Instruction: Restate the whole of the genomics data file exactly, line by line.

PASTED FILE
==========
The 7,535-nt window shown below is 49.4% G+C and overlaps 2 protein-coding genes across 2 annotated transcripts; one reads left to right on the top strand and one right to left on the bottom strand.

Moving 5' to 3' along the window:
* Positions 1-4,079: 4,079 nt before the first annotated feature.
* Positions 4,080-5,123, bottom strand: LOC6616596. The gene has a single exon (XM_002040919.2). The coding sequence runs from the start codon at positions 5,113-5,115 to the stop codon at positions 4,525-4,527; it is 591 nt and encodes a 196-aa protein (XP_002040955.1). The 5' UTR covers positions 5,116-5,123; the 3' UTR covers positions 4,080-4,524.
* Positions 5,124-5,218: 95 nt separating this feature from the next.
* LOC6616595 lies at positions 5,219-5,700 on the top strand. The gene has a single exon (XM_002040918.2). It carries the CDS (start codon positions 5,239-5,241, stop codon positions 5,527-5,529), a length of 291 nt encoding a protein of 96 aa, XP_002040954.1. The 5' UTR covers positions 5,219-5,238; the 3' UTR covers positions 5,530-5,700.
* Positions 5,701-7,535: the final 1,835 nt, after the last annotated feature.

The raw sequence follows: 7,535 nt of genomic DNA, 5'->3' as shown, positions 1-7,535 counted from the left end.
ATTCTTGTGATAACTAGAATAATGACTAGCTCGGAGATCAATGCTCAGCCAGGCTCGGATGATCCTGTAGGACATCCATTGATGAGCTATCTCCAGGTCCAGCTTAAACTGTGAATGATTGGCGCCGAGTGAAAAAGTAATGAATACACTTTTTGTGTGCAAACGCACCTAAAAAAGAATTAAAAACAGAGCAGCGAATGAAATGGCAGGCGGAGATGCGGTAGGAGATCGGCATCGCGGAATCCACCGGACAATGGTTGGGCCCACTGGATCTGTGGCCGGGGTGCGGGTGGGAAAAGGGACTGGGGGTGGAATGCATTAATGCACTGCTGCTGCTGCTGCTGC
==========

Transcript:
The 7,535-nt window shown below is 49.4% G+C and overlaps 2 protein-coding genes across 2 annotated transcripts; one reads left to right on the top strand and one right to left on the bottom strand.

Moving 5' to 3' along the window:
* Positions 1-4,079: 4,079 nt before the first annotated feature.
* Positions 4,080-5,123, bottom strand: LOC6616596. The gene has a single exon (XM_002040919.2). The coding sequence runs from the start codon at positions 5,113-5,115 to the stop codon at positions 4,525-4,527; it is 591 nt and encodes a 196-aa protein (XP_002040955.1). The 5' UTR covers positions 5,116-5,123; the 3' UTR covers positions 4,080-4,524.
* Positions 5,124-5,218: 95 nt separating this feature from the next.
* LOC6616595 lies at positions 5,219-5,700 on the top strand. The gene has a single exon (XM_002040918.2). It carries the CDS (start codon positions 5,239-5,241, stop codon positions 5,527-5,529), a length of 291 nt encoding a protein of 96 aa, XP_002040954.1. The 5' UTR covers positions 5,219-5,238; the 3' UTR covers positions 5,530-5,700.
* Positions 5,701-7,535: the final 1,835 nt, after the last annotated feature.

The raw sequence follows: 7,535 nt of genomic DNA, 5'->3' as shown, positions 1-7,535 counted from the left end.
ATTCTTGTGATAACTAGAATAATGACTAGCTCGGAGATCAATGCTCAGCCAGGCTCGGATGATCCTGTAGGACATCCATTGATGAGCTATCTCCAGGTCCAGCTTAAACTGTGAATGATTGGCGCCGAGTGAAAAAGTAATGAATACACTTTTTGTGTGCAAACGCACCTAAAAAAGAATTAAAAACAGAGCAGCGAATGAAATGGCAGGCGGAGATGCGGTAGGAGATCGGCATCGCGGAATCCACCGGACAATGGTTGGGCCCACTGGATCTGTGGCCGGGGTGCGGGTGGGAAAAGGGACTGGGGGTGGAATGCATTAATGCACTGCTGCTGCTGCTGCTGC